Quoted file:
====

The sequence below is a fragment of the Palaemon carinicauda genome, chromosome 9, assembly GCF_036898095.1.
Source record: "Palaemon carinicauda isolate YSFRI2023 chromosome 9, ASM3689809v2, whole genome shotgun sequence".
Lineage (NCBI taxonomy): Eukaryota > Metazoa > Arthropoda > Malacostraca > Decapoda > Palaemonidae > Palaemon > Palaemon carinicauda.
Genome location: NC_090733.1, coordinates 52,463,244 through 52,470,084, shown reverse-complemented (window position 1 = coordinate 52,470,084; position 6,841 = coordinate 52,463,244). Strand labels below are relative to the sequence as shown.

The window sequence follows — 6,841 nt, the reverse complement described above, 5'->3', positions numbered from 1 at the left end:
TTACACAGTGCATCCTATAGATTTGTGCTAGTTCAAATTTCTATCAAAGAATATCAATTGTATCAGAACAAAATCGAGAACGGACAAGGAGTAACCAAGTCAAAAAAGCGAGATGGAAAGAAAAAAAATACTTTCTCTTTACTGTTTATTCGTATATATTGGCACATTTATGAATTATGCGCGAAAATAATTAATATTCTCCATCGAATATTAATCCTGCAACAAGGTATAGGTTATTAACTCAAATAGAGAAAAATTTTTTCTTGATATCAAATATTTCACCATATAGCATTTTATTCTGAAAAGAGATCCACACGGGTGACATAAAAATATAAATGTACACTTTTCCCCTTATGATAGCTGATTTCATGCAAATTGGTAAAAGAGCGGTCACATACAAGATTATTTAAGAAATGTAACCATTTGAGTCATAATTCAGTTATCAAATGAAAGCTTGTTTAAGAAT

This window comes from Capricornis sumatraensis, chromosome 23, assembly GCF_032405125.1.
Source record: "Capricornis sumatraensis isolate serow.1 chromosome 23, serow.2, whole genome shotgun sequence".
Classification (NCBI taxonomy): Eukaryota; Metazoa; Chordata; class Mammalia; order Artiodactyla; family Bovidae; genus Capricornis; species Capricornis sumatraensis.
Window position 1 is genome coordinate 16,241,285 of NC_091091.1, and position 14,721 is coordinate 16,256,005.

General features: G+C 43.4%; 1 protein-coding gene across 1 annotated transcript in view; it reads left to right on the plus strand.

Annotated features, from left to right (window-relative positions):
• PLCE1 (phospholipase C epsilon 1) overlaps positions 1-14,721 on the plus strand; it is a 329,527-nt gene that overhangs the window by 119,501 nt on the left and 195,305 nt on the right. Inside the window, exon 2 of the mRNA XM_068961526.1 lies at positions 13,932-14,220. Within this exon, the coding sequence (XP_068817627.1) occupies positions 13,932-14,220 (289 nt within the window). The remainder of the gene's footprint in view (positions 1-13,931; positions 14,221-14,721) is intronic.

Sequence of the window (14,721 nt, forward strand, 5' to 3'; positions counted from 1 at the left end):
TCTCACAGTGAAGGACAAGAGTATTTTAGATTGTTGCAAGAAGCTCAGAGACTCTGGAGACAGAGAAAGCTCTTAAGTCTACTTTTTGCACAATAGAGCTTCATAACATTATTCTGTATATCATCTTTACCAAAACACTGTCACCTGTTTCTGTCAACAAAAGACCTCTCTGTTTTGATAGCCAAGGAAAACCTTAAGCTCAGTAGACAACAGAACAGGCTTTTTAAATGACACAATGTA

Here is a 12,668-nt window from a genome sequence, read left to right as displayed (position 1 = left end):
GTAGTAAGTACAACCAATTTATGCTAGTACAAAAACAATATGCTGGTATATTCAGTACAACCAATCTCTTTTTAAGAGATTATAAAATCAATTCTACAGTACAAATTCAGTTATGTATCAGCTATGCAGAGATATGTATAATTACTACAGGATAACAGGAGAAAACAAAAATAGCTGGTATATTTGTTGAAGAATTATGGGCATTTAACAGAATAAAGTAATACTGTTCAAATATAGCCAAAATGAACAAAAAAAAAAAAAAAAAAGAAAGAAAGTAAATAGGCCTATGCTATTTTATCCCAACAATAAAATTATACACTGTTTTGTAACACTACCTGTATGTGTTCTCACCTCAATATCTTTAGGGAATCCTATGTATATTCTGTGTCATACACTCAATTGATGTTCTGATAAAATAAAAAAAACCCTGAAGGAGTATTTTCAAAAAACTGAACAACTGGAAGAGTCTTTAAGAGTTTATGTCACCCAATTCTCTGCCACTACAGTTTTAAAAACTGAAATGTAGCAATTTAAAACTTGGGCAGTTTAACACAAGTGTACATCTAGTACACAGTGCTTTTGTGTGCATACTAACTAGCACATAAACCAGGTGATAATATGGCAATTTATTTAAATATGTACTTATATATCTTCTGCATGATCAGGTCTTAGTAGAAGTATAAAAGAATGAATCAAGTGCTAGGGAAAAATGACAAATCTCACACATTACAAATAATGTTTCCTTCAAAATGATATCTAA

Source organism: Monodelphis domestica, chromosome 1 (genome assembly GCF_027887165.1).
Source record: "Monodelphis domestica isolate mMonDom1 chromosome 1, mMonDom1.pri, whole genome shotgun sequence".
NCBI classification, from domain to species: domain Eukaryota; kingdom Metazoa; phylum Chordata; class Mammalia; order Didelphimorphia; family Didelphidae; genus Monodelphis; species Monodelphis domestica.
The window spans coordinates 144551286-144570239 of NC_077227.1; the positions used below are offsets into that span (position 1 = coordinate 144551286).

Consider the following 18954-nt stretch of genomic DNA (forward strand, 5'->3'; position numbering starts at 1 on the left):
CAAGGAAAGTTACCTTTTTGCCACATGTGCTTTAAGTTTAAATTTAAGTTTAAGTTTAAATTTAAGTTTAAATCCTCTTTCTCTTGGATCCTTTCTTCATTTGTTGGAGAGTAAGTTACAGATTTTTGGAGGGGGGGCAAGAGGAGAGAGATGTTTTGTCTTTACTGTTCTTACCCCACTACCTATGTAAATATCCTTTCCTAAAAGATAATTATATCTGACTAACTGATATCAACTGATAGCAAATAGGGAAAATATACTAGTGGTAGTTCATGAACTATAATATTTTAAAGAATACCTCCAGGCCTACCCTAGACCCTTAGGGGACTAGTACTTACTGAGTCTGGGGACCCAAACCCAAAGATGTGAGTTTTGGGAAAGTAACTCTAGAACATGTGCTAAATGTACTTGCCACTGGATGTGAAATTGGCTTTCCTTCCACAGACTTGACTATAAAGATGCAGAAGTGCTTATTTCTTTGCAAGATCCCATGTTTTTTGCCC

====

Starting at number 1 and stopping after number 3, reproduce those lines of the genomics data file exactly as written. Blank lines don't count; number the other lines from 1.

The sequence below is a fragment of the Palaemon carinicauda genome, chromosome 9, assembly GCF_036898095.1.
Source record: "Palaemon carinicauda isolate YSFRI2023 chromosome 9, ASM3689809v2, whole genome shotgun sequence".
Lineage (NCBI taxonomy): Eukaryota > Metazoa > Arthropoda > Malacostraca > Decapoda > Palaemonidae > Palaemon > Palaemon carinicauda.